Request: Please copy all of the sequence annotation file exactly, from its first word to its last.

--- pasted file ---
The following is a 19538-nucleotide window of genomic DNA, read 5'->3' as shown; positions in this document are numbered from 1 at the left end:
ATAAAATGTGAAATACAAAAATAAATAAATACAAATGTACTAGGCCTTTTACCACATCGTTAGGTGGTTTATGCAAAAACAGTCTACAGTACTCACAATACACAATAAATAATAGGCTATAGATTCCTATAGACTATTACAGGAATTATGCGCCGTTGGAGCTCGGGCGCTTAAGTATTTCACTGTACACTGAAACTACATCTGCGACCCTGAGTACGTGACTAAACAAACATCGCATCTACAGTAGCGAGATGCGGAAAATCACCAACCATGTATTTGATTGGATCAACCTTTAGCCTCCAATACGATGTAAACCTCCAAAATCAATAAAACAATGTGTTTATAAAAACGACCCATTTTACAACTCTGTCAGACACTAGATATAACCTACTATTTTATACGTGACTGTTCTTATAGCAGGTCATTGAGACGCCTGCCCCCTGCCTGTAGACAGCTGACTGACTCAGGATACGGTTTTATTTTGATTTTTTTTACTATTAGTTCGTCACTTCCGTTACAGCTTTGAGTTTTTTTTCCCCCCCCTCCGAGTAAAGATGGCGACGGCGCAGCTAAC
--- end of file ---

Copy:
The following is a 19538-nucleotide window of genomic DNA, read 5'->3' as shown; positions in this document are numbered from 1 at the left end:
ATAAAATGTGAAATACAAAAATAAATAAATACAAATGTACTAGGCCTTTTACCACATCGTTAGGTGGTTTATGCAAAAACAGTCTACAGTACTCACAATACACAATAAATAATAGGCTATAGATTCCTATAGACTATTACAGGAATTATGCGCCGTTGGAGCTCGGGCGCTTAAGTATTTCACTGTACACTGAAACTACATCTGCGACCCTGAGTACGTGACTAAACAAACATCGCATCTACAGTAGCGAGATGCGGAAAATCACCAACCATGTATTTGATTGGATCAACCTTTAGCCTCCAATACGATGTAAACCTCCAAAATCAATAAAACAATGTGTTTATAAAAACGACCCATTTTACAACTCTGTCAGACACTAGATATAACCTACTATTTTATACGTGACTGTTCTTATAGCAGGTCATTGAGACGCCTGCCCCCTGCCTGTAGACAGCTGACTGACTCAGGATACGGTTTTATTTTGATTTTTTTTACTATTAGTTCGTCACTTCCGTTACAGCTTTGAGTTTTTTTTCCCCCCCCTCCGAGTAAAGATGGCGACGGCGCAGCTAAC